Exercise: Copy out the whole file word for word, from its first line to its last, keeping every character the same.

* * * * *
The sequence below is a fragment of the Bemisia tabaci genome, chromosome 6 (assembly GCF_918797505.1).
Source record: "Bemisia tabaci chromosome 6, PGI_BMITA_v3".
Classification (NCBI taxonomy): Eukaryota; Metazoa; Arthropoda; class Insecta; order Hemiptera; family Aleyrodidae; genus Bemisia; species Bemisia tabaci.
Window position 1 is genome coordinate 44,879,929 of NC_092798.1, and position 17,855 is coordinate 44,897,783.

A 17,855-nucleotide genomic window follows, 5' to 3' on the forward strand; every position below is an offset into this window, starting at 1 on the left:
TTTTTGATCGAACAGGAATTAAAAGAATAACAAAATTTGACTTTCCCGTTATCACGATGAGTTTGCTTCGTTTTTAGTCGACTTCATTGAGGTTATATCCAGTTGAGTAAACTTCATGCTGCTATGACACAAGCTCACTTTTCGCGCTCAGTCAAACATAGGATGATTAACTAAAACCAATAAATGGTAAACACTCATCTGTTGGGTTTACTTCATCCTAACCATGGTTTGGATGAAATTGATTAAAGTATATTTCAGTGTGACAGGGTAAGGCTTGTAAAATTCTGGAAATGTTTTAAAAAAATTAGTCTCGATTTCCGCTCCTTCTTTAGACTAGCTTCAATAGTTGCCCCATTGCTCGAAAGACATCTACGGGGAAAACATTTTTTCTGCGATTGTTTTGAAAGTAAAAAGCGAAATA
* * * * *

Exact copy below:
The sequence below is a fragment of the Bemisia tabaci genome, chromosome 6 (assembly GCF_918797505.1).
Source record: "Bemisia tabaci chromosome 6, PGI_BMITA_v3".
Classification (NCBI taxonomy): Eukaryota; Metazoa; Arthropoda; class Insecta; order Hemiptera; family Aleyrodidae; genus Bemisia; species Bemisia tabaci.
Window position 1 is genome coordinate 44,879,929 of NC_092798.1, and position 17,855 is coordinate 44,897,783.

A 17,855-nucleotide genomic window follows, 5' to 3' on the forward strand; every position below is an offset into this window, starting at 1 on the left:
TTTTTGATCGAACAGGAATTAAAAGAATAACAAAATTTGACTTTCCCGTTATCACGATGAGTTTGCTTCGTTTTTAGTCGACTTCATTGAGGTTATATCCAGTTGAGTAAACTTCATGCTGCTATGACACAAGCTCACTTTTCGCGCTCAGTCAAACATAGGATGATTAACTAAAACCAATAAATGGTAAACACTCATCTGTTGGGTTTACTTCATCCTAACCATGGTTTGGATGAAATTGATTAAAGTATATTTCAGTGTGACAGGGTAAGGCTTGTAAAATTCTGGAAATGTTTTAAAAAAATTAGTCTCGATTTCCGCTCCTTCTTTAGACTAGCTTCAATAGTTGCCCCATTGCTCGAAAGACATCTACGGGGAAAACATTTTTTCTGCGATTGTTTTGAAAGTAAAAAGCGAAATA